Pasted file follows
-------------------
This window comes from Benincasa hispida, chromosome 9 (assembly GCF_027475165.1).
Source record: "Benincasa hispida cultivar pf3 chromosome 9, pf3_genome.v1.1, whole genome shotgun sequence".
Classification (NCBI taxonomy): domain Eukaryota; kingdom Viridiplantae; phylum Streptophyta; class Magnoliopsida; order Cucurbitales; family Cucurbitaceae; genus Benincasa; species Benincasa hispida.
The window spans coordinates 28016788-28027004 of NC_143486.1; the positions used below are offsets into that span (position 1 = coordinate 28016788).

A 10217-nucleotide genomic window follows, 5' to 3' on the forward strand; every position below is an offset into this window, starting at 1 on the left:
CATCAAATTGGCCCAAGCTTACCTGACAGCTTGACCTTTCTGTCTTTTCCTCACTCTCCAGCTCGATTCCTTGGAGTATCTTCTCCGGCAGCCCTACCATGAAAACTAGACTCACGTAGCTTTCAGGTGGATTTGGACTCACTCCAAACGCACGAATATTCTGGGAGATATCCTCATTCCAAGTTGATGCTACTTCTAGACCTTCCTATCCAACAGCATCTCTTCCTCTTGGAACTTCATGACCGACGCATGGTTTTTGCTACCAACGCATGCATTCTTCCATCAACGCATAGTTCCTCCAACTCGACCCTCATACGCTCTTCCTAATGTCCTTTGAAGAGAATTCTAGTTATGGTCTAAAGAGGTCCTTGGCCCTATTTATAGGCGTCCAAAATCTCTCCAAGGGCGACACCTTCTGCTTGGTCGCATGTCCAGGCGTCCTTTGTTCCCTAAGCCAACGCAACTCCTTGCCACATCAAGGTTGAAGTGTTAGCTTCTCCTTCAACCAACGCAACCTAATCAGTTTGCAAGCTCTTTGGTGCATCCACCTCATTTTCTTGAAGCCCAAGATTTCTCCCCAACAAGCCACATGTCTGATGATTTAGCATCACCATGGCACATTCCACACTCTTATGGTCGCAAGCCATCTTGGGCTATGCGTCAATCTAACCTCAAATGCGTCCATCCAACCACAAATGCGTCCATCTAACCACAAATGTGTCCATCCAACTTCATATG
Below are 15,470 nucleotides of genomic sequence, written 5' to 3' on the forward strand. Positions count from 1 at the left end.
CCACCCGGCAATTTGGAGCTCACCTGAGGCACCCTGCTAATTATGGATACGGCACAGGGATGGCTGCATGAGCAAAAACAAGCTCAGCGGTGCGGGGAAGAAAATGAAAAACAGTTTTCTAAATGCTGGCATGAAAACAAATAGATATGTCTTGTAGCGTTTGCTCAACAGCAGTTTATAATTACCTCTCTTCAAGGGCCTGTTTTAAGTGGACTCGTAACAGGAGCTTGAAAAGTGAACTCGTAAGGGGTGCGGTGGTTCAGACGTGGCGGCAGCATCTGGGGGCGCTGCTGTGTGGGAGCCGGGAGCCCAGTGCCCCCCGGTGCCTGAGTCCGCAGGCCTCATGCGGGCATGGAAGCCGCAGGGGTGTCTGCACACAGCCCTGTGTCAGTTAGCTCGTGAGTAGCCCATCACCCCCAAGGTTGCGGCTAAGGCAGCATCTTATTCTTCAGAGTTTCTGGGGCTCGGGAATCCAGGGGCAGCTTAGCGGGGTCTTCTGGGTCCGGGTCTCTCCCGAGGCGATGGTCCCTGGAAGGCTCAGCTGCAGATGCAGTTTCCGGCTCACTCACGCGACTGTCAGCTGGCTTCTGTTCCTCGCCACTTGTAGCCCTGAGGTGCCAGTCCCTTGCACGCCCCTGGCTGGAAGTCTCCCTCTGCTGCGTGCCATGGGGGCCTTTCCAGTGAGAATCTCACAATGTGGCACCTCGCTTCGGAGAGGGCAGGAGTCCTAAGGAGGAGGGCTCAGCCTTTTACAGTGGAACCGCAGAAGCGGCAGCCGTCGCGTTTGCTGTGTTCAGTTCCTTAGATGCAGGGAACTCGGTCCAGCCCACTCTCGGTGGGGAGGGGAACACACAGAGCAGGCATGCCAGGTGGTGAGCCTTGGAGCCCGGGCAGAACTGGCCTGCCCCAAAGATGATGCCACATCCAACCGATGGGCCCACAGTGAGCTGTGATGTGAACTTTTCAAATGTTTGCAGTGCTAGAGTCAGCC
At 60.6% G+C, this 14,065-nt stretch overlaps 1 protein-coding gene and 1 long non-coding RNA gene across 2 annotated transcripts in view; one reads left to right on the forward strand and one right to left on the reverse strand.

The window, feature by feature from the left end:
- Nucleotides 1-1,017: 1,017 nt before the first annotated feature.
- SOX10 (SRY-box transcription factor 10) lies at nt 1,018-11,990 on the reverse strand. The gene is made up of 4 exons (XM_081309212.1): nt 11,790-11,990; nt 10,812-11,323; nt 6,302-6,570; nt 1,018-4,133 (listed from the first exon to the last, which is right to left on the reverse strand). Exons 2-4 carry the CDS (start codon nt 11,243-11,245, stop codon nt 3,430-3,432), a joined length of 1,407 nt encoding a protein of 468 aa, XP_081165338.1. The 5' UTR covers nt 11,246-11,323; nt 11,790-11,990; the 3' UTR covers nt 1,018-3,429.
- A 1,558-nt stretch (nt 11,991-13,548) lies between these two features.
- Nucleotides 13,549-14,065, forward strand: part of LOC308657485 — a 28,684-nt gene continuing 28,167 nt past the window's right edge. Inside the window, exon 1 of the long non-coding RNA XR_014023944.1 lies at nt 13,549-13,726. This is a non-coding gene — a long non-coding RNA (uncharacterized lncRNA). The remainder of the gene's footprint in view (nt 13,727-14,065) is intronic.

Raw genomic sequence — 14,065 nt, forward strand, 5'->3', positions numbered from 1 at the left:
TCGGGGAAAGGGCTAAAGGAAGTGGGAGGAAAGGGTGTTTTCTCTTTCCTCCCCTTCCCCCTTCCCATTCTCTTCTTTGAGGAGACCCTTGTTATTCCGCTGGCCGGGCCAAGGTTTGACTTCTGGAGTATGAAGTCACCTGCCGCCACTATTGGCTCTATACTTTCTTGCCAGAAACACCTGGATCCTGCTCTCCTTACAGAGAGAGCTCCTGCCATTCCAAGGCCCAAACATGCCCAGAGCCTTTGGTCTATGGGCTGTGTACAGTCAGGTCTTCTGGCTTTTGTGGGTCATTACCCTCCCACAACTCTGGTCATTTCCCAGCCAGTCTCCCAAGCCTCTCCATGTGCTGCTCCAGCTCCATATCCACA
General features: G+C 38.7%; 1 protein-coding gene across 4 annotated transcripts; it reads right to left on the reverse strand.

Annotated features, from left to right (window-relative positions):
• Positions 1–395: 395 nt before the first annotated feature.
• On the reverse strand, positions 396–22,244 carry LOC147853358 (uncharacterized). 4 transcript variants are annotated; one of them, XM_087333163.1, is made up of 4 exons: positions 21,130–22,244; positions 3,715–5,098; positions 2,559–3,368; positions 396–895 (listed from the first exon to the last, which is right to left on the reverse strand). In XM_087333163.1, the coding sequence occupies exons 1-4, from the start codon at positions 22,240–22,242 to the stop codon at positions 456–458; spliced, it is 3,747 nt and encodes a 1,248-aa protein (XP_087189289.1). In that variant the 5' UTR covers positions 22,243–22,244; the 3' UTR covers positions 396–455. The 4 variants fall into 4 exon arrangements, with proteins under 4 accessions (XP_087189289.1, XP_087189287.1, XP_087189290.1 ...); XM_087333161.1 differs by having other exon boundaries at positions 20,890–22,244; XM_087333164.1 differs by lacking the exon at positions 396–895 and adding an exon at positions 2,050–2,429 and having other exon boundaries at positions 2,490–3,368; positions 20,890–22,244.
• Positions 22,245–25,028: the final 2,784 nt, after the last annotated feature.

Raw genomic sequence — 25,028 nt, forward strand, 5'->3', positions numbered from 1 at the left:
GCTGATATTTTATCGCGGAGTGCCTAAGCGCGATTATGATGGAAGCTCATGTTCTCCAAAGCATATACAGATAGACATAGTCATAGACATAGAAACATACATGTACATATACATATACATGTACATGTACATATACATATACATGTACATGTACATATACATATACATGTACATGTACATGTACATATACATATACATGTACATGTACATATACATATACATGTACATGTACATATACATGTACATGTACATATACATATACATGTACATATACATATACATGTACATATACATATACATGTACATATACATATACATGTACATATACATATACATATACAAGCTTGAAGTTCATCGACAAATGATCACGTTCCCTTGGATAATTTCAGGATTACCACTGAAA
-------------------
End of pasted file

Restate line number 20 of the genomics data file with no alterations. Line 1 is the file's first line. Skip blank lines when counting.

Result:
• On the reverse strand, positions 396–22,244 carry LOC147853358 (uncharacterized). 4 transcript variants are annotated; one of them, XM_087333163.1, is made up of 4 exons: positions 21,130–22,244; positions 3,715–5,098; positions 2,559–3,368; positions 396–895 (listed from the first exon to the last, which is right to left on the reverse strand). In XM_087333163.1, the coding sequence occupies exons 1-4, from the start codon at positions 22,240–22,242 to the stop codon at positions 456–458; spliced, it is 3,747 nt and encodes a 1,248-aa protein (XP_087189289.1). In that variant the 5' UTR covers positions 22,243–22,244; the 3' UTR covers positions 396–455. The 4 variants fall into 4 exon arrangements, with proteins under 4 accessions (XP_087189289.1, XP_087189287.1, XP_087189290.1 ...); XM_087333161.1 differs by having other exon boundaries at positions 20,890–22,244; XM_087333164.1 differs by lacking the exon at positions 396–895 and adding an exon at positions 2,050–2,429 and having other exon boundaries at positions 2,490–3,368; positions 20,890–22,244.